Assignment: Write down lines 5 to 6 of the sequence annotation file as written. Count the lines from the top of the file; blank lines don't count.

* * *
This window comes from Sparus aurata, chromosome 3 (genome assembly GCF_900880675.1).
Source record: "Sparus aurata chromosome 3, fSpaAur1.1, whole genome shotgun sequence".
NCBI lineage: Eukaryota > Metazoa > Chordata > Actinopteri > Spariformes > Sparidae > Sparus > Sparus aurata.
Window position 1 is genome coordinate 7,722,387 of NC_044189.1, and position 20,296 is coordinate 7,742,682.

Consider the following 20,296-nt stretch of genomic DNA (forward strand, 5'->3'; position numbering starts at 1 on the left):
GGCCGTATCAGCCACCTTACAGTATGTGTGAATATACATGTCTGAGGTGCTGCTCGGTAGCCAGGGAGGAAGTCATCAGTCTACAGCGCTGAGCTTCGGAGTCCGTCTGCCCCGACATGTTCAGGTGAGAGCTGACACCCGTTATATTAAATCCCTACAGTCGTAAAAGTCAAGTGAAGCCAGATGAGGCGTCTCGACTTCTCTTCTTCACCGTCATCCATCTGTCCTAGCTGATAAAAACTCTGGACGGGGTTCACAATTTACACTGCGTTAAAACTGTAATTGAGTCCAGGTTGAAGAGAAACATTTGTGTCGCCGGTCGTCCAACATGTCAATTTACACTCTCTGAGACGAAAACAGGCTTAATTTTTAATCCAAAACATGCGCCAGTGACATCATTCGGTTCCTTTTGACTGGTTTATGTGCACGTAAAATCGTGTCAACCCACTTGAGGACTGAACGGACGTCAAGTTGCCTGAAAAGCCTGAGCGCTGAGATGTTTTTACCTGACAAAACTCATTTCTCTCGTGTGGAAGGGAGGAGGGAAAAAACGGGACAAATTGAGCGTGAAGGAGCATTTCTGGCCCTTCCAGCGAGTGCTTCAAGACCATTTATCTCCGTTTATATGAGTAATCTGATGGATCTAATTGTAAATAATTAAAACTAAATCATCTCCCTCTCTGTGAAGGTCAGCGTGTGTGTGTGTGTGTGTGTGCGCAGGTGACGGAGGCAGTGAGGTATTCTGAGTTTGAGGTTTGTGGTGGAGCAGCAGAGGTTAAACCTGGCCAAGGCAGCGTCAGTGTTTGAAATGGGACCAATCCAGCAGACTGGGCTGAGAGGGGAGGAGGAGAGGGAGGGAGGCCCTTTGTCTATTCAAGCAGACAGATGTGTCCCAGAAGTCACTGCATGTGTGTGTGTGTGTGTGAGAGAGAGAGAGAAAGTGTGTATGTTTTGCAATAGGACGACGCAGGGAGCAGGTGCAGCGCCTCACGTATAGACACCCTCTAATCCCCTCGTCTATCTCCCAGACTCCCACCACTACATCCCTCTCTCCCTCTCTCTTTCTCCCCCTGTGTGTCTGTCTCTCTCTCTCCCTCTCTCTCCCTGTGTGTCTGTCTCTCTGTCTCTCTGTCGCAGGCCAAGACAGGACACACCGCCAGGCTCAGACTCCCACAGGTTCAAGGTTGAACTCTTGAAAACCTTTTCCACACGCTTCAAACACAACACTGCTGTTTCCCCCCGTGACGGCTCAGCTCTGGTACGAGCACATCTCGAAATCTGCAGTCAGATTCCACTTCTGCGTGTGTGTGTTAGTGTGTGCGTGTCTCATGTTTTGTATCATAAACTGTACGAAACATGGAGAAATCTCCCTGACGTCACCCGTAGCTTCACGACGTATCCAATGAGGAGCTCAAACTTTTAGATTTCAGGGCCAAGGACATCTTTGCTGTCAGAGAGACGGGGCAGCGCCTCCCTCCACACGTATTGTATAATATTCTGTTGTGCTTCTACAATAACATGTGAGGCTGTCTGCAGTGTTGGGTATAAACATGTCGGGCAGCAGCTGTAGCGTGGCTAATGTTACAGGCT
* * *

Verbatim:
Consider the following 20,296-nt stretch of genomic DNA (forward strand, 5'->3'; position numbering starts at 1 on the left):
GGCCGTATCAGCCACCTTACAGTATGTGTGAATATACATGTCTGAGGTGCTGCTCGGTAGCCAGGGAGGAAGTCATCAGTCTACAGCGCTGAGCTTCGGAGTCCGTCTGCCCCGACATGTTCAGGTGAGAGCTGACACCCGTTATATTAAATCCCTACAGTCGTAAAAGTCAAGTGAAGCCAGATGAGGCGTCTCGACTTCTCTTCTTCACCGTCATCCATCTGTCCTAGCTGATAAAAACTCTGGACGGGGTTCACAATTTACACTGCGTTAAAACTGTAATTGAGTCCAGGTTGAAGAGAAACATTTGTGTCGCCGGTCGTCCAACATGTCAATTTACACTCTCTGAGACGAAAACAGGCTTAATTTTTAATCCAAAACATGCGCCAGTGACATCATTCGGTTCCTTTTGACTGGTTTATGTGCACGTAAAATCGTGTCAACCCACTTGAGGACTGAACGGACGTCAAGTTGCCTGAAAAGCCTGAGCGCTGAGATGTTTTTACCTGACAAAACTCATTTCTCTCGTGTGGAAGGGAGGAGGGAAAAAACGGGACAAATTGAGCGTGAAGGAGCATTTCTGGCCCTTCCAGCGAGTGCTTCAAGACCATTTATCTCCGTTTATATGAGTAATCTGATGGATCTAATTGTAAATAATTAAAACTAAATCATCTCCCTCTCTGTGAAGGTCAGCGTGTGTGTGTGTGTGTGTGTGCGCAGGTGACGGAGGCAGTGAGGTATTCTGAGTTTGAGGTTTGTGGTGGAGCAGCAGAGGTTAAACCTGGCCAAGGCAGCGTCAGTGTTTGAAATGGGACCAATCCAGCAGACTGGGCTGAGAGGGGAGGAGGAGAGGGAGGGAGGCCCTTTGTCTATTCAAGCAGACAGATGTGTCCCAGAAGTCACTGCATGTGTGTGTGTGTGTGTGAGAGAGAGAGAGAAAGTGTGTATGTTTTGCAATAGGACGACGCAGGGAGCAGGTGCAGCGCCTCACGTATAGACACCCTCTAATCCCCTCGTCTATCTCCCAGACTCCCACCACTACATCCCTCTCTCCCTCTCTCTTTCTCCCCCTGTGTGTCTGTCTCTCTCTCTCCCTCTCTCTCCCTGTGTGTCTGTCTCTCTGTCTCTCTGTCGCAGGCCAAGACAGGACACACCGCCAGGCTCAGACTCCCACAGGTTCAAGGTTGAACTCTTGAAAACCTTTTCCACACGCTTCAAACACAACACTGCTGTTTCCCCCCGTGACGGCTCAGCTCTGGTACGAGCACATCTCGAAATCTGCAGTCAGATTCCACTTCTGCGTGTGTGTGTTAGTGTGTGCGTGTCTCATGTTTTGTATCATAAACTGTACGAAACATGGAGAAATCTCCCTGACGTCACCCGTAGCTTCACGACGTATCCAATGAGGAGCTCAAACTTTTAGATTTCAGGGCCAAGGACATCTTTGCTGTCAGAGAGACGGGGCAGCGCCTCCCTCCACACGTATTGTATAATATTCTGTTGTGCTTCTACAATAACATGTGAGGCTGTCTGCAGTGTTGGGTATAAACATGTCGGGCAGCAGCTGTAGCGTGGCTAATGTTACAGGCT